Where is Identity Headed in 2019? My Top Five Predictions
It’s the “trends and predictions” time of year — all kinds of lists for all kinds of industries. Lest we neglect the identity and access management sector, I’ve got my own list of five predictions. As a sign of the times, you’ll see that most of them point to heightened challenges in the wake of recent record-setting numbers of cyber-attacks.
From a gaggle of breaches — thousands of major ones a year, at least two or three annually for most organizations — the trade press and analyst circles have rightfully gone into lessons-learned mode. Against that backdrop, I’m hoping my predictions will nudge the discussion forward — to the inflection point where we take those lessons learned and use them for concrete action!
Authentication will rise with the demand of zero trust
Just as 2017 became known as the Year of the Data Breach (as Bloomberg called it), 2018 was the year where Zero trust security models took center stage as a viable security and identity management response. Now everybody’s starting to realize zero trust has zero value unless it’s backed by strong authentication. Without mature authentication, identity management and Privileged Access Management (PAM) that’s scalable and dynamically adjusts based on policies, it’s hard to apply zero trust without slowing down the speed of business. That’s why we’ll be seeing more and better authentication solutions to prevent zero trust from operating at zero speed.
Social media fraud and political meddling will continue unless providers get serious about authentication
This deserves to be its own list item, given the global scale of adoption and the outsized role authentication plays in social media —- identities don’t just get stolen, they’re also replicated, made up, curated and endlessly morphed for fraud, election tampering and other purposes. How can we afford not to get serious about authentication? And it’ll take more than just voicing support or joining an industry consortium. Signs that a company is serious include deploying standards and making them mandatory, support for legislation and embracing transparency by sharing actual metrics and other data.
The variety of biometrics will continue to grow
The industry will keep churning out new forms of traditional and behavioral biometrics, thanks to a confluence of technical innovation and evolving standards like FIDO that simplify and streamline how biometrics are used in all kinds of industries. As this continues, businesses will have more and more options and we’ll get closer to a plug and play level of interoperability — think of how your blender, toaster and microwave can all operate on the same kitchen power strip and you begin to see what’s possible.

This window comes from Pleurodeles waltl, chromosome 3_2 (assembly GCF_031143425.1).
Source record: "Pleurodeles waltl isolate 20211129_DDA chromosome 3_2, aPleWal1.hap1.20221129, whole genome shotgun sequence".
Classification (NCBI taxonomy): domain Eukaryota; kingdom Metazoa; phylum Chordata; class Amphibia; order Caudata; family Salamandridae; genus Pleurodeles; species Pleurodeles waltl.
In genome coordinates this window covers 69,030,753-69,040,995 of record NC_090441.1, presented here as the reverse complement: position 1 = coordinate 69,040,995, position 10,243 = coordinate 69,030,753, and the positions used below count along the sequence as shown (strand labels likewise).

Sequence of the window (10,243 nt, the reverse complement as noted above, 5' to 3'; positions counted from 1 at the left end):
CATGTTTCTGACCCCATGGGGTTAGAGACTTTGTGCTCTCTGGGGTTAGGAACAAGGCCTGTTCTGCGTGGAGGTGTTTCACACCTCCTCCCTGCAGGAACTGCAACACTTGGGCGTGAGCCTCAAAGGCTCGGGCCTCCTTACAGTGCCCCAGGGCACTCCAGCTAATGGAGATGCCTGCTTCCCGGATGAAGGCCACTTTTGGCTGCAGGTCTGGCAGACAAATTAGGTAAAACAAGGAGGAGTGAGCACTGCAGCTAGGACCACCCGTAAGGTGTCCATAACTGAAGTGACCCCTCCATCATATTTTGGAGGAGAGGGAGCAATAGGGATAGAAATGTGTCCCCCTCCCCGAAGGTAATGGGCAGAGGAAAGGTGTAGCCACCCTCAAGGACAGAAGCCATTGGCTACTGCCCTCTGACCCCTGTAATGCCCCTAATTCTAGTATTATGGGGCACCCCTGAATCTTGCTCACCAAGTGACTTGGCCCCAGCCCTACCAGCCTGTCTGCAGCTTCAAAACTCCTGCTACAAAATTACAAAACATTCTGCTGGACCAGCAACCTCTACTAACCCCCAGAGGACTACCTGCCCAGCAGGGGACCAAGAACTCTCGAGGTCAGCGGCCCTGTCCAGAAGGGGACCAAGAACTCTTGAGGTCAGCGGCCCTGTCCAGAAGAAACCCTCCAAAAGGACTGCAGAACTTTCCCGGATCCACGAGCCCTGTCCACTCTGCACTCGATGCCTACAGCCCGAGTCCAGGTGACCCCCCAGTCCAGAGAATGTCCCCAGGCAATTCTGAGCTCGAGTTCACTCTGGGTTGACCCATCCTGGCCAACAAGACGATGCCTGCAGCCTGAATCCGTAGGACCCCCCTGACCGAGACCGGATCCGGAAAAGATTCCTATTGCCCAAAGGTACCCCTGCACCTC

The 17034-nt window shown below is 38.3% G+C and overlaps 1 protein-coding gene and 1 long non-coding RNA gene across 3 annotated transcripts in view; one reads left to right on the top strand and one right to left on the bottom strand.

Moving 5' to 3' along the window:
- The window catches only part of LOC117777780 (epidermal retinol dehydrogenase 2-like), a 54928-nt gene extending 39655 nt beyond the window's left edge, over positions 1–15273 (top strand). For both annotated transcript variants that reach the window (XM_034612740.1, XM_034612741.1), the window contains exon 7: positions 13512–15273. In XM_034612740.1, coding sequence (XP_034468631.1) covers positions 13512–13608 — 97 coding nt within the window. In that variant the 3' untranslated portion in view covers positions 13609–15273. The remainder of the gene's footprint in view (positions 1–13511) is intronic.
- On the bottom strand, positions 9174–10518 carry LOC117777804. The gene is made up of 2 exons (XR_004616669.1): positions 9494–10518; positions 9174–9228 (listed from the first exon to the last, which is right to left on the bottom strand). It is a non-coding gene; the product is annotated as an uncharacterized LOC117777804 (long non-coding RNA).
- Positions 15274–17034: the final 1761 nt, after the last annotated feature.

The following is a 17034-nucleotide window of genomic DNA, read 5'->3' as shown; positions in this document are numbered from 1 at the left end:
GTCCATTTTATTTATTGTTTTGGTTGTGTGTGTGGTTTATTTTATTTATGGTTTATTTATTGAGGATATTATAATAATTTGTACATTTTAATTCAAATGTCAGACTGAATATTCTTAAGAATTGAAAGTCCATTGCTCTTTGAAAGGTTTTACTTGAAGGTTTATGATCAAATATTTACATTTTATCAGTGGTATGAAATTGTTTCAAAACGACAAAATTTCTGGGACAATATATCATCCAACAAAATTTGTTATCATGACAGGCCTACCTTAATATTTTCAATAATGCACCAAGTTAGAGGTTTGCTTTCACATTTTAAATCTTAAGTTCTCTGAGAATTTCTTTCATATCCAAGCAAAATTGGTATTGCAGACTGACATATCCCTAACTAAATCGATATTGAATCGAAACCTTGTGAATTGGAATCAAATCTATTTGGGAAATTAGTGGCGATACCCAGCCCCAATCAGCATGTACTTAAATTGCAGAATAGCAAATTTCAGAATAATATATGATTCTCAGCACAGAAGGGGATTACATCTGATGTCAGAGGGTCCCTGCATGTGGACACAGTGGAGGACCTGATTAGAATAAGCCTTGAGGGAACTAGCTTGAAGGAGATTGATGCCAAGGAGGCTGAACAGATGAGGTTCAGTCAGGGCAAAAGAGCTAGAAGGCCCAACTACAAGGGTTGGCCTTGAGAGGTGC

The global regulatory environment will become more challenging.
If strong authentication and other cyber protections don’t seem like a good business idea by now, they will after you remember how upwardly steep the curve toward regulation has been. And given rising complaints and the number of breaches, there’s no sign of it slowing anytime soon. You’ll see more data privacy protection as was done with GDPR. While this is a great progress, we’re going to see more challenges in the form of stronger enforcement, steeper fines and more demands for company data.
The sports and entertainment industry will continue to be a growth area for biometrics
This final prediction comes not just from the market trends we’re seeing, but also personal experience. As I saw firsthand from the misery on my teenage niece’s face at the box office window when she learned the ticket she bought online was a fake — valuable experiences can be stolen, just like valuable products or data. Not surprisingly, biometrics in both sports and entertainment will keep rising. Whether verifying identity for entry and seating, or age for drinking alcohol, entertainment venues and systems have a host of use cases just waiting for strong authentication to solve.
These are the dynamics that will more or less shape the industry in 2019. And while it’s impossible to predict every development or impact, I’ll consider this post a success if we can at least shift the focus onto action — new levels of commitment to put ideas and lessons learned into practice for better authentication and identity management.